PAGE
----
Wednesday, May 06, 2015

More obstacles for The Thirty Meter Telescope (TMT) on Mauna Kea

by Salman Hameed

I'm surprised that against all odds, the opposition to TMT continues to gather steam (see earlier posts: here and here). An important development is that the Office of Hawaiian Affairs (OHA) has now rescinded its support for the project:
The board of trustees in 2009 voted to support Mauna Kea as the site for the $1.4 billion Thirty Meter Telescope. Amid mounting opposition after 31 protesters blocking the construction site were arrested earlier this month, the board held a special meeting Thursday to revisit its stance. 
Trustees could have voted to maintain support, oppose the project or rescind the previous position and take a neutral stance. After hours of listening to public comments for and against the project, some trustees said they were ready to vote for rescinding and opposing, but ultimately joined others to only rescind. 
"We have the opportunity to send a strong message that it is no longer business as usual for Hawaiians," said trustee Dan Ahuna. 
Trustee Peter Apo said rescinding without opposing would allow OHA to remain part of the discussion with the goal of eventual decommissioning of other telescopes already on the mountain.
The support of OHA is not legally required for the construction of the telescope, but it certainly puts more pressure on TMT:
It's not clear what effect OHA's position will have on the project. The office is a public agency tasked with improving the well-being of Native Hawaiians. The office would receive a percentage of rent paid for the sublease of the land the University of Hawaii leases from the state. The company building the telescope earlier agreed to extend a construction moratorium. 
"We are naturally disappointed that the Office of Hawaiian Affairs has changed its position on the Thirty Meter Telescope project. However, we are by no means discouraged," TMT International Observatory Board Chairman Henry Yang said in a statement. "We must now redouble our commitment to respectfully continuing dialogue and engagement with OHA and all other stakeholders."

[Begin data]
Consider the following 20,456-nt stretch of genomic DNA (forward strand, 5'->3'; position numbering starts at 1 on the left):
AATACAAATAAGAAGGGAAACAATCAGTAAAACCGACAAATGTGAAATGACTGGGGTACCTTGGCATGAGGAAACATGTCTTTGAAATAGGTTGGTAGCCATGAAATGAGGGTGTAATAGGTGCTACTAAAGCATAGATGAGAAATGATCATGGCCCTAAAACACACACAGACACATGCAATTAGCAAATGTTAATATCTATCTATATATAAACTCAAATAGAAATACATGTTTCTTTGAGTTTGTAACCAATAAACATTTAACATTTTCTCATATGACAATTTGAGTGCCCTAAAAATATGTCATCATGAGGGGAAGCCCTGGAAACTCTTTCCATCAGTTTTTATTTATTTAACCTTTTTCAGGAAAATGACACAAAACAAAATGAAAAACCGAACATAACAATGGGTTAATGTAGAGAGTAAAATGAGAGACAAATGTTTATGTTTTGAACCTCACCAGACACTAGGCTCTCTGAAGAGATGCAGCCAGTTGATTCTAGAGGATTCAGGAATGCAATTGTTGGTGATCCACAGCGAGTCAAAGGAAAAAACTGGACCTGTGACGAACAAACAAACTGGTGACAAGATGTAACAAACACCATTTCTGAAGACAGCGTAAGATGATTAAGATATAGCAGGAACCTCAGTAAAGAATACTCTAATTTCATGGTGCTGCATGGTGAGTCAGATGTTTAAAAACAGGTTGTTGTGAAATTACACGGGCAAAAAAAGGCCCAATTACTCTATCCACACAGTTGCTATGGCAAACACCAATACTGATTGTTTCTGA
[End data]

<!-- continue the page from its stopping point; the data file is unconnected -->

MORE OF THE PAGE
Read the full article here.

Last Saturday the New York Times chimed in with a patronizing tone, describing the opposition to telescopes as "militant advocacy" (even though the protests have all been peaceful). The editorial did mention some of root causes of opposition, but then it went ahead and asked the governor of Hawaii to take care of the business:
The protesters don’t speak for all Hawaii residents, or even all Native Hawaiians, many of whom embrace the telescope. But it is easy to understand why they may feel fed up. Mauna Kea is a site of wonderment even before night falls and the stars come out by the billions. It is a habitat for threatened insects and birds, and rich in precious archaeological sites. It also has been stressed for decades. 
The University of Hawaii, which has managed the mountaintop since 1968 under a lease from the state, has at times been a sloppy steward. An embarrassing state audit in 1998 cited its failures to protect the summit’s fragile ecology and cultural resources as it oversaw the development of a sprawling complex of more than a dozen observatories there. Over the decades it has collected little to no rent from its many scientific tenants. (The Thirty Meter Telescope is to be the rare exception, paying up to $1 million a year.)
Mr. Ige, who has been far too withdrawn in this confrontation, needs to step up. If he thinks the telescope is an important asset that promises great benefits to Hawaii’s residents and economy, not to mention to science and humanity at large, he should say so. If he thinks more needs to be done to protect the environment and native interests, he should say what that is and make it happen. His mild news releases urging more dialogue are not enough.
And as a parting shot, it used the Polynesian past to urge the protestors (not the astronomers...) to come to an understanding:
Coexistence may never satisfy the core group of protesters who have been demanding the total erasure of technology from Mauna Kea’s peak. What is tragic is the missed opportunity for shared understanding, given that many of these protesters are themselves descendants of some of history’s greatest astronomers, Polynesian wayfinders who set out across the Pacific a millennium ago, guided by the stars and currents, to find Mauna Kea in the first place.
And for an even less enlightening NYT article, see this one from last year where George Johnson brings in Galileo and connects the TMT issue to that of simply science versus religion. You can guess the content and tone of the article from the title: Seeking Stars, Finding Creationism


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